Adjaye and Toogood design affordable prefabricated houses for property startup
London developer Cube Haus has commissioned Adjaye Associates, Faye Toogood, Skene Catling de la Peña, and Carl Turner Architects to design affordable modular houses for awkward urban sites.
The startup was set up last year with the aim of delivering "high-design value homes at reasonable prices" that can be configured to fit small and awkward urban sites.
It aims to "disrupt" the existing housing market and offer "a fresh approach to resolving the housing crisis".
Founded by entrepreneurs Philip Bueno de Mesquita and Paul Tully, Cube Haus has commissioned four leading architects and designers to design modular homes, which can be customised for different shaped plots of land.
Adjaye Associates, which is led by David Adjaye who is on the judging panel for the inaugural Dezeen Awards, has created a timber-clad two-storey house that could be added to a typical London terrace.
Visualisations of London-based interior, furniture & fashion designer Faye Toogood's concept, shows a simple timber house with a pitched roof and a lofty open-plan living area.
RIBA Manser Medal-winning Carl Turner Architects has created two concept designs for the developer. The first is a long low-lying bungalow with bright yellow skylights and a courtyard to funnel light into the house's central spaces.
The other is a spacious town house with a central courtyard and two pithed roof volumes clad in brick and timber.
Finally Skene Catling de la Peña's design for Cube Haus is a series of boxy stone-clad volumes arranged around a structural chimney stack.
This chimney stack is expressed with fireplaces in the bedrooms, that have tall windows and light coloured timber walls and floors.
The brand believes that modular construction will allow houses to be quickly and economically configured to fit any shape or size of land plot including back land sites, gap sites and rooftops.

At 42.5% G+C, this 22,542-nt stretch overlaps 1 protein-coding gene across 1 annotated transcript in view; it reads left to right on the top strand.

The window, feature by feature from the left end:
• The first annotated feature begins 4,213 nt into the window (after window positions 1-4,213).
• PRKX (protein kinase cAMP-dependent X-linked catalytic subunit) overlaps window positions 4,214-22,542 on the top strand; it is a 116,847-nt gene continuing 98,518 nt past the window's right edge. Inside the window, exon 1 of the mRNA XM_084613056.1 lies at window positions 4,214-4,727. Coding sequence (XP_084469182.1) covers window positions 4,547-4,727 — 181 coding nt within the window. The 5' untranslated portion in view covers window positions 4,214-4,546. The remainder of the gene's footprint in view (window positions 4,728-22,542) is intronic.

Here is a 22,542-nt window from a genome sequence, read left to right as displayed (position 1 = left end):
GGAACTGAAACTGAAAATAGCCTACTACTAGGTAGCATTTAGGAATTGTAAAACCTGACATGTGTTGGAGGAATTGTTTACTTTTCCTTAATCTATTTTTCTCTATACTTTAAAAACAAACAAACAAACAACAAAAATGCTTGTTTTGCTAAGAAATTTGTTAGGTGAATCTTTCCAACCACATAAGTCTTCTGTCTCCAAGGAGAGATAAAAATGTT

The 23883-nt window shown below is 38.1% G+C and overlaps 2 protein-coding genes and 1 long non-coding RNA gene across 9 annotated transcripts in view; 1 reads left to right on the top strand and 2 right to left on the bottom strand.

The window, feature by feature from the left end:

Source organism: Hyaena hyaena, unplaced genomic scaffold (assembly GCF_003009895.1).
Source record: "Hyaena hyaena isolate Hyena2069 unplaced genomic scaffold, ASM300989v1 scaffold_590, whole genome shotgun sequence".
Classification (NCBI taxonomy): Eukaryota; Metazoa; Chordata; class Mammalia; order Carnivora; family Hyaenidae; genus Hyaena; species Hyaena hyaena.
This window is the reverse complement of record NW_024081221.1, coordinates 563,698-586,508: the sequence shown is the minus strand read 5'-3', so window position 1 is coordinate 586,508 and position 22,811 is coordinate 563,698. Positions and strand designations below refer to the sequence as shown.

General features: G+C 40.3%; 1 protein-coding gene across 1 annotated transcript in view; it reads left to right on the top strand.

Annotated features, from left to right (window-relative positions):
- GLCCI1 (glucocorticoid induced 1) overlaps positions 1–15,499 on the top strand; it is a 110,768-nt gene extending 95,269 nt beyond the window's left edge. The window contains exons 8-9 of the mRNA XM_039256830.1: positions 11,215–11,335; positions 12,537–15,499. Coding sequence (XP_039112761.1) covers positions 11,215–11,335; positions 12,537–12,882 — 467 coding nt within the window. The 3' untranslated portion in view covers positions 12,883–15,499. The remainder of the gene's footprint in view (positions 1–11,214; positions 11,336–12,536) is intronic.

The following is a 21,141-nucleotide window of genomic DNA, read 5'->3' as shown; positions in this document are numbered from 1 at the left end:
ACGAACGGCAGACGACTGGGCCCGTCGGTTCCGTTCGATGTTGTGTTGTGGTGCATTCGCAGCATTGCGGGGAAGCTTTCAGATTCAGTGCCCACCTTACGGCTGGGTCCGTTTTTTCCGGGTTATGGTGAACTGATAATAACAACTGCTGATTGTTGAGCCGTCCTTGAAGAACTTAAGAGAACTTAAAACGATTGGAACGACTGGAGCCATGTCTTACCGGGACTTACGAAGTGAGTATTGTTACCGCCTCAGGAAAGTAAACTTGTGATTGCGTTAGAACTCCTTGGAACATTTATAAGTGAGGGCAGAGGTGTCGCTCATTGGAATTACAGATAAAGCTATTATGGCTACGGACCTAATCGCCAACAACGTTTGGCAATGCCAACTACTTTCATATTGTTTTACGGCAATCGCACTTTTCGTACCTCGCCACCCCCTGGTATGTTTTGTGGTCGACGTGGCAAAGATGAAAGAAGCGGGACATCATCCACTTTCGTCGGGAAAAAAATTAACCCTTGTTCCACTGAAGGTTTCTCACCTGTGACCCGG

Components will be made off-site in factories located in the UK, with the frames of the buildings made from cross-laminated timber.
"The Cube Haus delivery model creates economies of scale that make innovative architectural design very accessible," explained the brand. "People who might never have considered using an architect, let alone a renowned contemporary practice, will be able to do so."
"We looked around and realised that there was an opportunity to marry some of the awkward urban spaces we often come across unexpectedly in the city with great new buildings," said Paul Tully one of the directors at Cube Haus.
"We are able to work at lower margins than the big house builders, due to our nimble approach. Importantly, we work with architects we respect so that we can focus on the craft of making and building great looking, sustainable homes with an approach that is at once ethical and ground breaking."
In the longterm the brand aims to build up a portfolio of building types that can be scaled up for larger sites that can accommodate more units.
Co-founder Philip Bueno de Mesquita added: "We've seen how some of our most creative designers have put their brainpower into trying to solve London's housing issues."
"They've got great ideas but have been stymied when it comes to building more than one or two properties because of the way land has been made available and developed in the past," he continued. "That's what we want to challenge – the housing development model in London."
Cube Haus aims to take advantage of The Homes and Communities Agency's £3-billion Home Building Fund, which aims to support custom builders and regeneration specialists, alongside larger developers and builders.
Last year Royal British Institute of Architects president Ben Derbyshire said that the extra £2 billion that prime minister Theresa May put towards building new affordable housing is nowhere near high enough to solve the housing crisis.